Brazil Hunts for Scores of Escaped Inmates
A riot in an overcrowded prison in northern Brazil has left at least 60 inmates dead, many of them decapitated. The unrest in Manaus, in Amazonas state, started on Sunday after a fight between rival gangs. More than 130 escaped prisoners in Brazil were on the run Tuesday after breaking out during a bloody prison riot.
As warring drug gangs in two prisons in the Amazonian city of Manaus stabbed, decapitated and dismembered fellow inmates during a 17-hour riot that ended Monday, 184 prisoners escaped. Many of them scrambled away through the dense rain forest surrounding the city on the Amazon river, according to police and government officials.
Only 48 inmates have since been recaptured, including a group that robbed worshipers in an evangelical church shortly after their escape, one official said, adding that all local police have been ordered to cancel their holidays to help with the manhunt.
It was the largest death toll during a Brazilian prison-based gangs battling for control of lucrative Amazon cocaine-smuggling routes clashed on Sunday night in the deadliest riots since the massacre of 111 inmates in São Paulo’s Carandiru prison in 1992.
The Amazonas state government said most of those killed belonged to the powerful São Paulo-based First Capital Command (PCC) drug gang, which has been vying with Manaus’s Northern Family gang for control over Amazonian cities in the north of the country.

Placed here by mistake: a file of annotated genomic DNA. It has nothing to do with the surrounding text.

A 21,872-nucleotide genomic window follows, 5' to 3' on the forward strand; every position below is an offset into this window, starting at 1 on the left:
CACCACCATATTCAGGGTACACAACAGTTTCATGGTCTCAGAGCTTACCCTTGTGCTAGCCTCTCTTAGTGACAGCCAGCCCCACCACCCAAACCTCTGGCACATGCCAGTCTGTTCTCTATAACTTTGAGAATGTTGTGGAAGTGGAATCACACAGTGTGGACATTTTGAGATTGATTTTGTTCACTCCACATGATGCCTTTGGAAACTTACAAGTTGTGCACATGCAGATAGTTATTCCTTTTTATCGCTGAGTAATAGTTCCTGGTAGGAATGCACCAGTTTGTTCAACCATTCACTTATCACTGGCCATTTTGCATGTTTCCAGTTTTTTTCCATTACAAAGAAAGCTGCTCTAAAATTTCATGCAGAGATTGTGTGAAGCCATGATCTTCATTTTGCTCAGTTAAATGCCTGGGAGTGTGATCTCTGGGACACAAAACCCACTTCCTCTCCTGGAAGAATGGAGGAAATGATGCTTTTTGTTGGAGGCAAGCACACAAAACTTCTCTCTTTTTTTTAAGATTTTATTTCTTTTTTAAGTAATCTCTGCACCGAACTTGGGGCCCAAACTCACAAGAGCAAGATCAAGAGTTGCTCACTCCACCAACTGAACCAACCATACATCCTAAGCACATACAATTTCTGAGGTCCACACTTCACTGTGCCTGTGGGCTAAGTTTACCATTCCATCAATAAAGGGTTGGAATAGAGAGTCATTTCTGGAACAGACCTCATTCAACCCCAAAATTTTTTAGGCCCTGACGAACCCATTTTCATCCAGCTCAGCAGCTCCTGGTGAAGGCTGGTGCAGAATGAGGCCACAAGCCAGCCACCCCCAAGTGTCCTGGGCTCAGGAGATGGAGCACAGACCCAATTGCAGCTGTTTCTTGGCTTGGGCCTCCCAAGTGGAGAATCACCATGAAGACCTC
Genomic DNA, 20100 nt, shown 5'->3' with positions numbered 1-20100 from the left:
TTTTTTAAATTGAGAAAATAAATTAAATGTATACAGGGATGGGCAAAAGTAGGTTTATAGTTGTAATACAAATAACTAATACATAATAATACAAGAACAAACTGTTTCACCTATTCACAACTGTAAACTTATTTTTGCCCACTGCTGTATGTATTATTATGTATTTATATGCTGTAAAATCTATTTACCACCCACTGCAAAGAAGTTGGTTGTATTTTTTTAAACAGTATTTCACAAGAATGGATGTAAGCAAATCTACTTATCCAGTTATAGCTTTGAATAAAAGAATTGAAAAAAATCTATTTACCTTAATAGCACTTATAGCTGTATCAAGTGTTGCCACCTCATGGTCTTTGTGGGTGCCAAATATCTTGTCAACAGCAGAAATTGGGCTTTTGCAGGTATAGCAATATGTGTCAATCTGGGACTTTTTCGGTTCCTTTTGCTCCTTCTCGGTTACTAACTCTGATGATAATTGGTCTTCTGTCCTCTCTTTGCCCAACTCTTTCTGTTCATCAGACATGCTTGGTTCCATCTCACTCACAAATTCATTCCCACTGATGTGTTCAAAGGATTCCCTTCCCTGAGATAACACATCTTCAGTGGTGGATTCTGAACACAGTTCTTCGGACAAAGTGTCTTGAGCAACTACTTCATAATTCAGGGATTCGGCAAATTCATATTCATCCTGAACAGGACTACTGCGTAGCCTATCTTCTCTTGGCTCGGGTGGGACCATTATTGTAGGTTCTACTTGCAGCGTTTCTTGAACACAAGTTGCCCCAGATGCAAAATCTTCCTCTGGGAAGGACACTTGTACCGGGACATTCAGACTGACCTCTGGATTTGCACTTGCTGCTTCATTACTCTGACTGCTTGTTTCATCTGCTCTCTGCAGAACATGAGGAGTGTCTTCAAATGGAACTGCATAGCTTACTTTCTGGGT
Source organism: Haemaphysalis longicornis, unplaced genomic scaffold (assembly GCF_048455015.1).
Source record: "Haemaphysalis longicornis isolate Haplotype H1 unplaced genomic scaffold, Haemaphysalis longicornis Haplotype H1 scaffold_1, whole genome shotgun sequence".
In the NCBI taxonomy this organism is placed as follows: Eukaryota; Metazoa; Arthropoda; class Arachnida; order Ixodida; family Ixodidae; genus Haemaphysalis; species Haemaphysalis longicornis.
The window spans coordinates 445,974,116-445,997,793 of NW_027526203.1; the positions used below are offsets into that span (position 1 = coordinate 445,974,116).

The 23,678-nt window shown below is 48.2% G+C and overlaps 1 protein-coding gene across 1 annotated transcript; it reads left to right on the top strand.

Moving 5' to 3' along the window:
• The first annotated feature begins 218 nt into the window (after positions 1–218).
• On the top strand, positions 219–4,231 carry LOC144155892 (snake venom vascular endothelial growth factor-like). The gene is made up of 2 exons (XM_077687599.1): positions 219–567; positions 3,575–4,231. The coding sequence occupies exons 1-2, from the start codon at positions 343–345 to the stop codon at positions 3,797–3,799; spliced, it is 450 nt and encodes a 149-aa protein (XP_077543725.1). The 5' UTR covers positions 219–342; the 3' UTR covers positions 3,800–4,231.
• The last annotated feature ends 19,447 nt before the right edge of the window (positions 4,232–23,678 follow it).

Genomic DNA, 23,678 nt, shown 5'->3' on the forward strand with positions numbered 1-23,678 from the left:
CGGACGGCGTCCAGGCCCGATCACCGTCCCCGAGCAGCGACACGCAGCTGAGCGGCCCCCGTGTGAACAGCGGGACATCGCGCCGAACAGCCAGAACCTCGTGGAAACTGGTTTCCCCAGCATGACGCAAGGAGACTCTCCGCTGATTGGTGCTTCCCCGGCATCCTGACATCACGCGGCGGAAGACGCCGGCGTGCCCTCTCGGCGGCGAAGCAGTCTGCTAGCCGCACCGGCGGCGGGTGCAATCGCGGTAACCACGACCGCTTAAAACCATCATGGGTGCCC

Brazil’s Amazon region provides valuable access to the cocaine-producing areas of Colombia, Bolivia and Peru, according to Rafael Alcadipani, an academic at Brazil’s Getúlio Vargas Foundation.
- Over recent months, battles between the PCC and the Northern Family have been blamed for rising violence in jails across northern Brazil. Since October, more than 100 inmates have died in seven separate riots, mostly in the north, according to the country’s Justice Ministry.
- Brazil’s prisons have become lawless no-man’s lands, where incarcerated drug lords control everything from the distribution of medication and food to how cell blocks are organized.
- Over the past 30 years, Brazil has adopted policies that boosted incarceration rates, but it hasn’t invested enough in prisons to keep up with the soaring number of inmates.
- According to the most recent data from Brazil’s Justice Ministry, the country had almost 608,000 inmates as of June 2015, while its prisons were designed to house only about 377,000 people.
- Manaus’s Anísio Jobim penitentiary complex, where most of this week’s killings took place, holds 1,229 inmates, more than twice its intended capacity of 500 people.
- Brazil has the world’s fourth-largest inmate population, behind U.S., China and Russia. While those three countries reduced the number of inmates since 2008, Brazil’s prison population has increased by 33% over the same period.